They have 2 watts of transmit power, so the range should be at least as good as the best GMRS or FRS radio.

I also looked up the audio output based on what Jeff was saying, and they are 1 watt (1000 mW) audio output. That is about as good as any two-way radio gets! They can also be programmed for use in louder areas so that the mic sensitivity can be ramped up when in high noise areas (such as four-wheeling) while an accessory mic can be set to low sensitivity so that you can hear a whisper when using a headset.

I can even plug them directly in to my Peltor tactical ear muffs.

They are expensive, but for those rare folks who need top quality radios that will last years, instead of consumer grade radios that will fall apart after months of heavy use, they are a good alternative.

They also cannot be monitored because they use a frequency-hopping technology.

The Motorola DTR also has text messaging, call forwarding and a few other nice features.

I would not say they cannot be monitored though. They are difficult to monitor in that you need the right gear etc… but it can be done if someone is determined enough. :slight_smile:

I agree, but as of this date, I don’t know anyone who has successfully monitored a transmission for more than some carrier waves.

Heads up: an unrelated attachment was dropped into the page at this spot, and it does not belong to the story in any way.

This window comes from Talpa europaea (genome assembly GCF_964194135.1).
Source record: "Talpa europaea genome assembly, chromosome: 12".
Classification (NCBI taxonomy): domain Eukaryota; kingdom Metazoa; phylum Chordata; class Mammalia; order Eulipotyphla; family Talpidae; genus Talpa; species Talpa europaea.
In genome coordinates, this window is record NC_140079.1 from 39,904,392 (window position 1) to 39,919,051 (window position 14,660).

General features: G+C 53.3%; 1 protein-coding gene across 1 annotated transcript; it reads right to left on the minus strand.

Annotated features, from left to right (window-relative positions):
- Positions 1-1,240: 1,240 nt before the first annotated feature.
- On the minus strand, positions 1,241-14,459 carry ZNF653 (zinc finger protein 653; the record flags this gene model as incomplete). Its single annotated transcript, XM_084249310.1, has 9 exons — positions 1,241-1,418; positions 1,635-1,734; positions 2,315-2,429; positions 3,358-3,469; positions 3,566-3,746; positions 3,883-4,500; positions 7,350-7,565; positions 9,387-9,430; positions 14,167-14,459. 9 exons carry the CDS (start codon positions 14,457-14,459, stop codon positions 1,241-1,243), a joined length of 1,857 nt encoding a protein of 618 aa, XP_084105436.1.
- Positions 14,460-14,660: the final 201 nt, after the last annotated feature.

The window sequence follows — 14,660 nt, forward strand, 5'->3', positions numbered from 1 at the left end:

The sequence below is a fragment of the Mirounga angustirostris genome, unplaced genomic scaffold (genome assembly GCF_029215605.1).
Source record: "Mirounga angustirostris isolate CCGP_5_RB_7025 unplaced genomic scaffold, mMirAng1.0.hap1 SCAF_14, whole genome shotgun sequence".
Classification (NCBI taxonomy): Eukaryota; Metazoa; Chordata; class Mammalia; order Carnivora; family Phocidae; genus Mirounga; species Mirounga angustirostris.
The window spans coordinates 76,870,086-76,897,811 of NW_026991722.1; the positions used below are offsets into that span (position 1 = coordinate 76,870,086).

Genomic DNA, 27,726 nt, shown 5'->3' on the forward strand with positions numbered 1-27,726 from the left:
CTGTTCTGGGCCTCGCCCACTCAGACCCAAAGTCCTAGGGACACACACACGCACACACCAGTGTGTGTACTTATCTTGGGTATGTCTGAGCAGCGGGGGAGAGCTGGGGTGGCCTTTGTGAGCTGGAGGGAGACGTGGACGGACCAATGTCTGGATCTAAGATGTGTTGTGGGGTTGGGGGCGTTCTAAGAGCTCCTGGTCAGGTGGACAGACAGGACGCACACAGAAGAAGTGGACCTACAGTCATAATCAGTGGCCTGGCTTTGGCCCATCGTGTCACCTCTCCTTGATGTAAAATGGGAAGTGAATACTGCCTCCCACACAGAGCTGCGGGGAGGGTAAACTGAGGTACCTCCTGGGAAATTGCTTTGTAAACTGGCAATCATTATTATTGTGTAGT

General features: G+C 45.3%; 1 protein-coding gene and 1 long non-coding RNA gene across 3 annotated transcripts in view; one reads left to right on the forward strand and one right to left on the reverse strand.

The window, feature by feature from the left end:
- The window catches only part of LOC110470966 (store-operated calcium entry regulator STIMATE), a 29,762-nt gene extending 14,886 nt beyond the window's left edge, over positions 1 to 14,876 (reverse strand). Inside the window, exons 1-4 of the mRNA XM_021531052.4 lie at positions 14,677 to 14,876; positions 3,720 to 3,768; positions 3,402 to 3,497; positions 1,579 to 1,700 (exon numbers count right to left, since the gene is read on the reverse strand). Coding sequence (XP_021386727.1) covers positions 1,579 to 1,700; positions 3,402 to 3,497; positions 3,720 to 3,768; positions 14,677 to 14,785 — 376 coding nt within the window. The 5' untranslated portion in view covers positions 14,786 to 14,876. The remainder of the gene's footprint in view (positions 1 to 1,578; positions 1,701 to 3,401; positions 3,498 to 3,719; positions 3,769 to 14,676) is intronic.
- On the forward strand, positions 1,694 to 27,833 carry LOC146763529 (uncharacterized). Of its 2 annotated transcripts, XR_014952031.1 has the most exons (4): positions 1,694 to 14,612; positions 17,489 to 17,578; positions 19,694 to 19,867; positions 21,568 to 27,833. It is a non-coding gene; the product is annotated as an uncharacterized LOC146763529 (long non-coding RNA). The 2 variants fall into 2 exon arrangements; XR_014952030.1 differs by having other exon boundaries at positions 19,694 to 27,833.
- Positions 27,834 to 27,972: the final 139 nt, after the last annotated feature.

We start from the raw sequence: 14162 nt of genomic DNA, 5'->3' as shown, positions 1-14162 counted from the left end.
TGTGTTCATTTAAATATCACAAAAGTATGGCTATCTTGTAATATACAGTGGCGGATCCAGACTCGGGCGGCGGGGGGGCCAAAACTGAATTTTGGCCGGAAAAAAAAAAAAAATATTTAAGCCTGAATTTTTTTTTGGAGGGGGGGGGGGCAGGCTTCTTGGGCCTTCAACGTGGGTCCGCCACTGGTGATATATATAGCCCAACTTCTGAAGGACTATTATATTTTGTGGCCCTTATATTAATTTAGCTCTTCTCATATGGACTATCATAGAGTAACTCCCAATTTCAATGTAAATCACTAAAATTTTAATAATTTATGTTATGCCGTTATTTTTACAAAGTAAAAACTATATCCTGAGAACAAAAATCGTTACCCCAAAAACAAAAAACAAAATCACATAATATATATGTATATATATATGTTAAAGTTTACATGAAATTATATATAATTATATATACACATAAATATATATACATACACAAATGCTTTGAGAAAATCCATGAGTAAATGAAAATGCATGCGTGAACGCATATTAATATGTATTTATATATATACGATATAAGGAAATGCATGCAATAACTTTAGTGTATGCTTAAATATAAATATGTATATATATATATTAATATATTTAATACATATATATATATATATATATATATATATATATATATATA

But I am not the expert. Jeff, have you heard of anyone who has been able to do this? (I need to get it right because I am working on a magazine article on these radios as we speak.)

Some of the people here have done it or know how. You just need a near-field receiver. DTR radios are a bit more secure than TriSquare, but anyone with the right gear and time can listen in. You need to decode some of it on the DTR, but you can pick it up. The range is also limited, you have to be rather close.

I sent you a PM as to where to look for more information. TriSquare radios are not that hard, the DTR series does make you work for it.
That said, the person listening in often has to be so close they could, well just listen.

Thanks Jeff, and I love your comment about being so close that they could, well, just listen. (Can I quote you?)

Nothing is totally secure, I suppose. Given enough motivation, I suppose anything can be monitored.

The fact that the DTR radios would be ALMOST impossible to monitor with consumer-level gear wasn’t really what drove me toward them, of course. I loved the mil-spec construction, the audio output and the clarity.

They are not for everyone of course, but for people who are going to use their radios a LOT and would end up having to replace their bubble-pack radios every year or so, they would be a good choice, depending on how much they wanted to spend.

Like everything else in life, there is a law of diminishing returns. You get an incrementally-better radio for a LOT more money. For some people - such as myself - it is worth it. For others, not so much.

But I am very glad you folks carry the DTR radios as an alternative for those few nutbars like me who love to spend money on “the best” so to speak. (The DTR410 model that you folks carry has a TON of value for the money!)

Danny I think was the one that first joked you would be close enough to listen in without any help. I was just repeating him here. :slight_smile:

i konw finding a perfect radio is not any easy eork to do. Because we have to keep such kind of things in our minds: our budget, quality, sound, etc. So when I am try to find solution for you and i just find an article which i thought helps you so much in finding Bst FRS radios for jeeps. You can check this here.